The good news is that India has 81 lakh fewer tobacco users now than it did in 2010, with tobacco use falling by six percentage points in the past seven years, according to the latest Global Adult Tobacco Survey (GATS).
GATS is a global standard for systematically monitoring adult tobacco use (smoking and smokeless) and tracking key tobacco control indicators. Its latest edition involved a household survey of 74,037 people aged 15 and above across India between August 2016 and February 2017. The first was conducted in 2009-10.
GATS 2016-17 indicates India has made massive gains on account of recent anti-tobacco measures, including large pictorial warnings on product packs, higher taxes and an intensive awareness campaign. According to the survey, since 2010, there has been a comparative reduction of 33% in tobacco use among 15 to 24-year-olds, and 54% among minors (15 to 17 years).
The survey shows the pictorial warnings are working, with 55% of smokers and 50% of smokeless tobacco users admitting to have plans to quit. The study shows greater prevalence of smokeless forms of tobacco among Indian adults. Khaini, bidi and gutka are the most commonly used items among Indian men, while women primarily use betel quid with tobacco and khaini, in that order. The survey shows 19% of men, 2% of women and 10.7% of all adults currently smoke tobacco, while 29.6% of men, 12.8% of women and 21.4% of all adults use smokeless forms.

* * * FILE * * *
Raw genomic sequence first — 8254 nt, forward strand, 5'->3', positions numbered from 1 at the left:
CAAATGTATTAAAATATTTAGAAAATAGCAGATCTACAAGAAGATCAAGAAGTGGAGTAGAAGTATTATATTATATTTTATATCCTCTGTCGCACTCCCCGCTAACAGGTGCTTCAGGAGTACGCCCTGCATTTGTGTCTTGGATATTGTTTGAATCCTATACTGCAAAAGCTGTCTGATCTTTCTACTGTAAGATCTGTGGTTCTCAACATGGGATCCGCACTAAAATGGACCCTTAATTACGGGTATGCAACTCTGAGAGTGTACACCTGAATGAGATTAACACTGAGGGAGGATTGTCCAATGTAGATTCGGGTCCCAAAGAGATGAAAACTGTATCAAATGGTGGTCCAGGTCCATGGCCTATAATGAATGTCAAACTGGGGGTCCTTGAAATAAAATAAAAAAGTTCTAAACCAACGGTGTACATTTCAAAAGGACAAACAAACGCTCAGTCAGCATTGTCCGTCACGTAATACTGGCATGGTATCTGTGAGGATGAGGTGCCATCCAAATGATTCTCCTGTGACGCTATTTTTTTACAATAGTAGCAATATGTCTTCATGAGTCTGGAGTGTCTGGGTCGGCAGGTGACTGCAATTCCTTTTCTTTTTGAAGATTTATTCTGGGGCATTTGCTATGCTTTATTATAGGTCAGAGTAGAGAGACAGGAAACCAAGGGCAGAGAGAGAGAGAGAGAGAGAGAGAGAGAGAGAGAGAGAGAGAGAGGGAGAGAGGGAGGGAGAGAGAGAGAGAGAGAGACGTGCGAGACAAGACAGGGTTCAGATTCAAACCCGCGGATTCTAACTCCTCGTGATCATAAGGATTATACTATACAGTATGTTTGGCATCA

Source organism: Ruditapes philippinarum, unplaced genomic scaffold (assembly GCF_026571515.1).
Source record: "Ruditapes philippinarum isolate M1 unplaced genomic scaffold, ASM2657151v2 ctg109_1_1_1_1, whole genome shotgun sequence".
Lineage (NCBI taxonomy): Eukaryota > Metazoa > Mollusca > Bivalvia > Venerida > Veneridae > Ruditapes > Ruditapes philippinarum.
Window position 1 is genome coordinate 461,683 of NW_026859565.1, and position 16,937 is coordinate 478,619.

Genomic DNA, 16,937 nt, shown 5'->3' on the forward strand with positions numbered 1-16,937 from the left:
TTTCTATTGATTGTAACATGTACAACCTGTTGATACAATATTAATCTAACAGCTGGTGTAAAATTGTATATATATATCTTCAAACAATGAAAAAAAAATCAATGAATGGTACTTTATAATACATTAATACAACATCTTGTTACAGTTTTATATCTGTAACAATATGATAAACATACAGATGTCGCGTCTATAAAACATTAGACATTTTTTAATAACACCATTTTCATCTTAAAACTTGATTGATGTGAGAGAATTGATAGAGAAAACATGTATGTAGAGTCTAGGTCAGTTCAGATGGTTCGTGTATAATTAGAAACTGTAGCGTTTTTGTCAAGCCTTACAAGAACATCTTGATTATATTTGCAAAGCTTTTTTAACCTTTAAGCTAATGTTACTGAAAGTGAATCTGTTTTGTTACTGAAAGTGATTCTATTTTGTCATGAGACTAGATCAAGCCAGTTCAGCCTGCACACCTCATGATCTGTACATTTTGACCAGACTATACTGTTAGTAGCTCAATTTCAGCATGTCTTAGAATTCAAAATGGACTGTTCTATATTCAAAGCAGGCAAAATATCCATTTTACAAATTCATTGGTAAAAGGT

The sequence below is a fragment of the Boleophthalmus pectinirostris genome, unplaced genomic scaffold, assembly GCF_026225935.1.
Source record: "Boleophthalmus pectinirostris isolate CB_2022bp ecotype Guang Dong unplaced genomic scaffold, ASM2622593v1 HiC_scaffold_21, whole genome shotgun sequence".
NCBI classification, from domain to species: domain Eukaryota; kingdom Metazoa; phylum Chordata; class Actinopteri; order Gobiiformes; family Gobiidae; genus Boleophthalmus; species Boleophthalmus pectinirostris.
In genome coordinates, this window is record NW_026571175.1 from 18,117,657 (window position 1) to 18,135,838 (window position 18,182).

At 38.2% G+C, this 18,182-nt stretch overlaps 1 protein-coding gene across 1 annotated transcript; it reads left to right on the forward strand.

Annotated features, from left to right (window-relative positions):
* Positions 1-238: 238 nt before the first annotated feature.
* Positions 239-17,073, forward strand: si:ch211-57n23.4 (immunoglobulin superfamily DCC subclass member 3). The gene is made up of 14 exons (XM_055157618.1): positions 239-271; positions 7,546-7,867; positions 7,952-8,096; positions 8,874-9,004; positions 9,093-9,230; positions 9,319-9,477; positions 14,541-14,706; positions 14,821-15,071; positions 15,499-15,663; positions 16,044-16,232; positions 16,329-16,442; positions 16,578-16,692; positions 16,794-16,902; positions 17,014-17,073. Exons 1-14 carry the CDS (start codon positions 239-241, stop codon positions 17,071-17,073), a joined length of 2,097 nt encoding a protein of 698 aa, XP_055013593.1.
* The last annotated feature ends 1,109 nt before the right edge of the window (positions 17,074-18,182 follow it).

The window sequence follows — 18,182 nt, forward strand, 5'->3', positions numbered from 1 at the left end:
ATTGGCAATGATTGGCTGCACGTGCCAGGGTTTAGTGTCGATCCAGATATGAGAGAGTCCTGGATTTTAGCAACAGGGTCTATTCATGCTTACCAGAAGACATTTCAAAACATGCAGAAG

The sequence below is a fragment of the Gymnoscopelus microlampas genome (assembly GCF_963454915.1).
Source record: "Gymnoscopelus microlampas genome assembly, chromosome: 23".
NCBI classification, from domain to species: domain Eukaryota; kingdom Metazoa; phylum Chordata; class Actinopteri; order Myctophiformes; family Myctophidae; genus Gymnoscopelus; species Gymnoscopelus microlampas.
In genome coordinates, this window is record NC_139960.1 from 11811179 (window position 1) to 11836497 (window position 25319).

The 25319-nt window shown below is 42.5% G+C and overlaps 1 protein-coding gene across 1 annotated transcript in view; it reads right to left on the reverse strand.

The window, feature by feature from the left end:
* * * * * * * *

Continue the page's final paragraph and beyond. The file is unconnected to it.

A significant finding of the survey is the fact that the age of initiation has gone up by a year between GATS 1 (2009-10) and GATS 2 (2016-17), from 17.9 years to 18.9.
“The reduction in consumption shows the government’s strong commitment to tobacco control,” said Bhavna Mukhopadhyay, chief executive, Voluntary Health Association of India.